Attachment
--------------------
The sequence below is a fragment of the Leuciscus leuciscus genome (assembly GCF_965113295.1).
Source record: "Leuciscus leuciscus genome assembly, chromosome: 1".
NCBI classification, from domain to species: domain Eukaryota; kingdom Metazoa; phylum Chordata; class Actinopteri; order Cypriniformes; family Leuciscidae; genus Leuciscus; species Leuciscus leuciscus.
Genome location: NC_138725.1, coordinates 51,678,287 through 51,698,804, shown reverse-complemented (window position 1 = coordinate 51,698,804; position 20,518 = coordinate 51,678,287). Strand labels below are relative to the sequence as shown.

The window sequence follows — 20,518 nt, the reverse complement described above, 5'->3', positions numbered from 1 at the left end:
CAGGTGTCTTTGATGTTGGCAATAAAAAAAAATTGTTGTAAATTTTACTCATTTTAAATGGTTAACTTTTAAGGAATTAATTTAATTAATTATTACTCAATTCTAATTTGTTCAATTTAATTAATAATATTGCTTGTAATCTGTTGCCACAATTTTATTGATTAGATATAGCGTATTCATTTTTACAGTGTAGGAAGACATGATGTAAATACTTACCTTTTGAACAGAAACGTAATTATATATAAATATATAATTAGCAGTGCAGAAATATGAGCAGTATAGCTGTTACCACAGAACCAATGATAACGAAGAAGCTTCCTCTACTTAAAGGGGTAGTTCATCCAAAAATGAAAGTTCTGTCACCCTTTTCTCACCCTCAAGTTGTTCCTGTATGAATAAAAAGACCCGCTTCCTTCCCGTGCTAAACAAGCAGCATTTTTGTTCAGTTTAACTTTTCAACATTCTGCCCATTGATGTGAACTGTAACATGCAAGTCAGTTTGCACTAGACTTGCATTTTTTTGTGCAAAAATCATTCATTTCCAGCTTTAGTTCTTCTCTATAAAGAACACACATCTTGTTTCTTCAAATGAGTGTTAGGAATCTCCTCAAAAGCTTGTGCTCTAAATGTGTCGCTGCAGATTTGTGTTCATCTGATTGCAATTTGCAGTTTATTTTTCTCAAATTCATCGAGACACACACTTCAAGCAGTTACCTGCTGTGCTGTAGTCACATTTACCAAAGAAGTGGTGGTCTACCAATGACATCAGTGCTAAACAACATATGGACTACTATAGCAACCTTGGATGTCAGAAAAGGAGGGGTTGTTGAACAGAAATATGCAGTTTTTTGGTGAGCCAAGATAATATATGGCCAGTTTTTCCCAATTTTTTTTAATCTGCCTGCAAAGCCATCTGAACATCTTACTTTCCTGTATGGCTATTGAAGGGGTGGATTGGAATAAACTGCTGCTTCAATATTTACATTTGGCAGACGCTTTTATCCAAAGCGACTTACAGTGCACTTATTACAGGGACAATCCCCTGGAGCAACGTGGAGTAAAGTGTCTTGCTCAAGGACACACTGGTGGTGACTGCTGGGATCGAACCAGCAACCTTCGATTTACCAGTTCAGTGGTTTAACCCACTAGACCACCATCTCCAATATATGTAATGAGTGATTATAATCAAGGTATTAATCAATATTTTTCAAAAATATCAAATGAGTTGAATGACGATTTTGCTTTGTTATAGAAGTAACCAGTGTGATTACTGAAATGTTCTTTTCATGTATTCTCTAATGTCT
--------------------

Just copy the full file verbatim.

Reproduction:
The sequence below is a fragment of the Leuciscus leuciscus genome (assembly GCF_965113295.1).
Source record: "Leuciscus leuciscus genome assembly, chromosome: 1".
NCBI classification, from domain to species: domain Eukaryota; kingdom Metazoa; phylum Chordata; class Actinopteri; order Cypriniformes; family Leuciscidae; genus Leuciscus; species Leuciscus leuciscus.
Genome location: NC_138725.1, coordinates 51,678,287 through 51,698,804, shown reverse-complemented (window position 1 = coordinate 51,698,804; position 20,518 = coordinate 51,678,287). Strand labels below are relative to the sequence as shown.

The window sequence follows — 20,518 nt, the reverse complement described above, 5'->3', positions numbered from 1 at the left end:
CAGGTGTCTTTGATGTTGGCAATAAAAAAAAATTGTTGTAAATTTTACTCATTTTAAATGGTTAACTTTTAAGGAATTAATTTAATTAATTATTACTCAATTCTAATTTGTTCAATTTAATTAATAATATTGCTTGTAATCTGTTGCCACAATTTTATTGATTAGATATAGCGTATTCATTTTTACAGTGTAGGAAGACATGATGTAAATACTTACCTTTTGAACAGAAACGTAATTATATATAAATATATAATTAGCAGTGCAGAAATATGAGCAGTATAGCTGTTACCACAGAACCAATGATAACGAAGAAGCTTCCTCTACTTAAAGGGGTAGTTCATCCAAAAATGAAAGTTCTGTCACCCTTTTCTCACCCTCAAGTTGTTCCTGTATGAATAAAAAGACCCGCTTCCTTCCCGTGCTAAACAAGCAGCATTTTTGTTCAGTTTAACTTTTCAACATTCTGCCCATTGATGTGAACTGTAACATGCAAGTCAGTTTGCACTAGACTTGCATTTTTTTGTGCAAAAATCATTCATTTCCAGCTTTAGTTCTTCTCTATAAAGAACACACATCTTGTTTCTTCAAATGAGTGTTAGGAATCTCCTCAAAAGCTTGTGCTCTAAATGTGTCGCTGCAGATTTGTGTTCATCTGATTGCAATTTGCAGTTTATTTTTCTCAAATTCATCGAGACACACACTTCAAGCAGTTACCTGCTGTGCTGTAGTCACATTTACCAAAGAAGTGGTGGTCTACCAATGACATCAGTGCTAAACAACATATGGACTACTATAGCAACCTTGGATGTCAGAAAAGGAGGGGTTGTTGAACAGAAATATGCAGTTTTTTGGTGAGCCAAGATAATATATGGCCAGTTTTTCCCAATTTTTTTTAATCTGCCTGCAAAGCCATCTGAACATCTTACTTTCCTGTATGGCTATTGAAGGGGTGGATTGGAATAAACTGCTGCTTCAATATTTACATTTGGCAGACGCTTTTATCCAAAGCGACTTACAGTGCACTTATTACAGGGACAATCCCCTGGAGCAACGTGGAGTAAAGTGTCTTGCTCAAGGACACACTGGTGGTGACTGCTGGGATCGAACCAGCAACCTTCGATTTACCAGTTCAGTGGTTTAACCCACTAGACCACCATCTCCAATATATGTAATGAGTGATTATAATCAAGGTATTAATCAATATTTTTCAAAAATATCAAATGAGTTGAATGACGATTTTGCTTTGTTATAGAAGTAACCAGTGTGATTACTGAAATGTTCTTTTCATGTATTCTCTAATGTCT